Van Gogh Virtual Exhibit

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A Korean chap said to me: “this is my most recent Namjooning trip (though maybe Taehyunging because of the subject). Van Gogh: The Immersive Experience.” (Apparently, “Namjooning” is to describe the mindful enjoyment of exploring art, nature & architecture) pretty cool.

Vincent Van Gogh was a great admirer of Japanese art. He already pinned prints to the wall when he lived in Antwerp, but it wasn’t until he went to Paris that his collection really started to take shape.

Fascinatingly eerie

I’ve just been sitting in The Starry Night… it overwhelms the senses. It’s so beautiful. I was on top of a hill overlooking the small town and I could hear owls and church bells.

Van Gogh’s “Starry Night” has been the inspiration for countless tributes and adaptations. It is an expression of awe in the face of cosmic beauty and viewers never seem to tire of it.

If I was Van Gogh, I would be really touched by this and cry tears of happiness for a few hours.

What an experience. A 3D immersive exhibit of Van Gogh’s paintings where you get to see all the colours up close and personal.

The VR experience does require a separate ticket, though it’s included in the VIP pass.
It’s impossible to explain how good and how realistic Virtual Reality has now become… unless you try it yourself.

Van Gogh was able to transform a common country road into a dramatic experience- trees transformed into actors in a mystery play and dirt lanes into lines of poetry. Vincent invested daily life with awe and elevated simple sight into exalted vision. He was a storyteller with paint.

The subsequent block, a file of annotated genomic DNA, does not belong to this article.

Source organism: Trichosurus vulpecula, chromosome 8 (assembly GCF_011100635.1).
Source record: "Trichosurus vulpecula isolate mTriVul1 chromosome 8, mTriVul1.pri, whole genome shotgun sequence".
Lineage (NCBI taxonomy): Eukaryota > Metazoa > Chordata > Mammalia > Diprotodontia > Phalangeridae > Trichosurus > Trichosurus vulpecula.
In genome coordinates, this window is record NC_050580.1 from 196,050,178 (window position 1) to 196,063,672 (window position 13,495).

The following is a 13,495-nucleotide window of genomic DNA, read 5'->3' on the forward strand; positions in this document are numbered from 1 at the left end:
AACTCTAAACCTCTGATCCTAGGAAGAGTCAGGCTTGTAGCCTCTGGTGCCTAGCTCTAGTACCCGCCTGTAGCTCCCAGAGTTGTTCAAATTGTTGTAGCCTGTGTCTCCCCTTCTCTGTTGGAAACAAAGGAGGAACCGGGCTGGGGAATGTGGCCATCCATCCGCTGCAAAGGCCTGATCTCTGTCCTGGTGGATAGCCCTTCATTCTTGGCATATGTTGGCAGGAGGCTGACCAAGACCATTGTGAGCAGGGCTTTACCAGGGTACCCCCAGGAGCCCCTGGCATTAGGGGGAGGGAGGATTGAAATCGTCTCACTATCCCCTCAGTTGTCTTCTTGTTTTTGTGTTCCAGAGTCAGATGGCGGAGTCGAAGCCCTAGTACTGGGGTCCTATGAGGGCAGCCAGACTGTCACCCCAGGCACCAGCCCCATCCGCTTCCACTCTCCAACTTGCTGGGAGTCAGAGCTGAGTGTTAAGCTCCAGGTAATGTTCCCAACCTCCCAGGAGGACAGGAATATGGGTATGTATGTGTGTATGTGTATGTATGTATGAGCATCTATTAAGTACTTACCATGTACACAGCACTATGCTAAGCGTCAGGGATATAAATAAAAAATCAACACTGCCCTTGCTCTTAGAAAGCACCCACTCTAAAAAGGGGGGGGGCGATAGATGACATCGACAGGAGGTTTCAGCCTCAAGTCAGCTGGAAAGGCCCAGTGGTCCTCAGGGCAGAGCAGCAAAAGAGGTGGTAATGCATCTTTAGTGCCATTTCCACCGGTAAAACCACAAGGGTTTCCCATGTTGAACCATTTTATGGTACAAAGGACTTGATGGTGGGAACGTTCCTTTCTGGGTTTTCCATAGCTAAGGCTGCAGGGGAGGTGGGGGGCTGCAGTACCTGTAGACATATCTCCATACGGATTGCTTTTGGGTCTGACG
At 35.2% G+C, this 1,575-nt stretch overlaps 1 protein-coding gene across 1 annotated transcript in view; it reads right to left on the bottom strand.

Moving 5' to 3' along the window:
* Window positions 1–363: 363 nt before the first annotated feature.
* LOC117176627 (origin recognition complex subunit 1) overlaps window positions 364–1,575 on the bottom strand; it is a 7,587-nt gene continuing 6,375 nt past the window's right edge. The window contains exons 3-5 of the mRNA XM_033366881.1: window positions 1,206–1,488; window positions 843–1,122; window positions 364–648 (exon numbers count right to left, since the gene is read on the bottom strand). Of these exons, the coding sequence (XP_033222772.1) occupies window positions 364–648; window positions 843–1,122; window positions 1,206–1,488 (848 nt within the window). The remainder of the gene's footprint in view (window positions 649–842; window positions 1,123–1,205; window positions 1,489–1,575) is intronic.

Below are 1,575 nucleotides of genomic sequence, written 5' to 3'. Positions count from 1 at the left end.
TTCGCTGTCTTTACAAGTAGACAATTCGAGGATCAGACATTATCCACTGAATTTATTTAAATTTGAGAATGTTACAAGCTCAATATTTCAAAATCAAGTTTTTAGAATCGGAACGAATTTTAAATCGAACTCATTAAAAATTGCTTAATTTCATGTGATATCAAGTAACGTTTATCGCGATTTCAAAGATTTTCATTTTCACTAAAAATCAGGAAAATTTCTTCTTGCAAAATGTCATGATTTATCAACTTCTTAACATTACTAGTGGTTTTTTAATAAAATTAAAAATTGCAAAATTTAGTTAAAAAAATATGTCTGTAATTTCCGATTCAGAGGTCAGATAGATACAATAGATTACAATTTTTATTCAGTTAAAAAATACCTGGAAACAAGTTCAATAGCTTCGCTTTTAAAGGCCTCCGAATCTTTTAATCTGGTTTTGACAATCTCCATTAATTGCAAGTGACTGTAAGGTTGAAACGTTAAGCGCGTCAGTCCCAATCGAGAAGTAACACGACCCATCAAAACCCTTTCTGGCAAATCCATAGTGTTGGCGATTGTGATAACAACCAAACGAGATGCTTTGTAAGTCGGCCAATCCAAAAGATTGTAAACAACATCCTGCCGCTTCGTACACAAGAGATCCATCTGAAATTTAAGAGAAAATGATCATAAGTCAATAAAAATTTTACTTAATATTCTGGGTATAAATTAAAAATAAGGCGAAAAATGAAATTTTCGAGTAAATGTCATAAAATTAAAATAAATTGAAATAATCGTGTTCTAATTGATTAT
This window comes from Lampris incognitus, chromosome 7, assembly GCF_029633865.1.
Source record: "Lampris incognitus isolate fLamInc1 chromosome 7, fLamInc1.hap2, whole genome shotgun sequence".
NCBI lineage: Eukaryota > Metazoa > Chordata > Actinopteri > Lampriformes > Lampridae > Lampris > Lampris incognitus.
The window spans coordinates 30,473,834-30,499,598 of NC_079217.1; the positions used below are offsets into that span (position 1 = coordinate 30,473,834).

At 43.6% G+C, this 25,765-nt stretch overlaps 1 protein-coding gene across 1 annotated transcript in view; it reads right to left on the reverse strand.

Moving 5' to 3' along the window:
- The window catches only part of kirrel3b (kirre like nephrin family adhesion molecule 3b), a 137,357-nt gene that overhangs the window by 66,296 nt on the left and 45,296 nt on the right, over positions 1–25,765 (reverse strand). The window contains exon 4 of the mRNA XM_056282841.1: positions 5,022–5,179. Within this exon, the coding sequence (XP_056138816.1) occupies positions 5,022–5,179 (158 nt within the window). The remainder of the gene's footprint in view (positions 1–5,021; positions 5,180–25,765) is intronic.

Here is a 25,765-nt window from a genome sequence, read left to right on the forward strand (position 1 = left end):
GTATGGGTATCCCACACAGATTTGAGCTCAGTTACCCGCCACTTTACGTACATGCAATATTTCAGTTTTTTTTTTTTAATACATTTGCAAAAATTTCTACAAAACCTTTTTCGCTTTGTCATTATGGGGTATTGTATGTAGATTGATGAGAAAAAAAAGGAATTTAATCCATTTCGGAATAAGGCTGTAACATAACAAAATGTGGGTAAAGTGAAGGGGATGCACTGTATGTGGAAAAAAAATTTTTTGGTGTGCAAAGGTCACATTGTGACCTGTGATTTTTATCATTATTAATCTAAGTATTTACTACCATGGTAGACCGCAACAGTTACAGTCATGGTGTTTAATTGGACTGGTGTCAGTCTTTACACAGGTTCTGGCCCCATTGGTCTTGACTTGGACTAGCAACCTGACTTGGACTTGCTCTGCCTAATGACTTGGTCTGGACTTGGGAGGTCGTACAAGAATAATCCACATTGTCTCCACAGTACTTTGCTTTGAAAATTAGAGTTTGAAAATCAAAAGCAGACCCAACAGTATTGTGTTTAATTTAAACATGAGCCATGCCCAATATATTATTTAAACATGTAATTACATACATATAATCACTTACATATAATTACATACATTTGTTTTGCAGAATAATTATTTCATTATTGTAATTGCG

“I observe in others that they too have heard in their crises strange voices like me, that before them two things seemed changed. And that softens for me the horror that at first I kept from the crisis I had.”

Vincent Van Gogh
Vestibule of the Asylum, 1889.

It enables you to walk through Arles – starting in Van Gogh’s room – and seeing the sights becoming paintings.

Van Gogh’s
Room at Arles (1888)

An addendum: Three almost identical authentic paintings have become famous for the artist’s room in Arles. His room was in the inn at Lamartine Square 2, which became famous as the Yellow House – also based on Van Gogh’s paintings. Van Gogh paired the cypress tree, a signifier of death and mourning with his iridescent and radiant night sky full of life to signify the timeless beauty in choosing to live despite your miseries in The Starry Night. One can only hope to see the world in all its awe as he did.

The Van Gogh Immersive Experience is absolutely incredible! The perfect mix of traditional art, augmented by technology.

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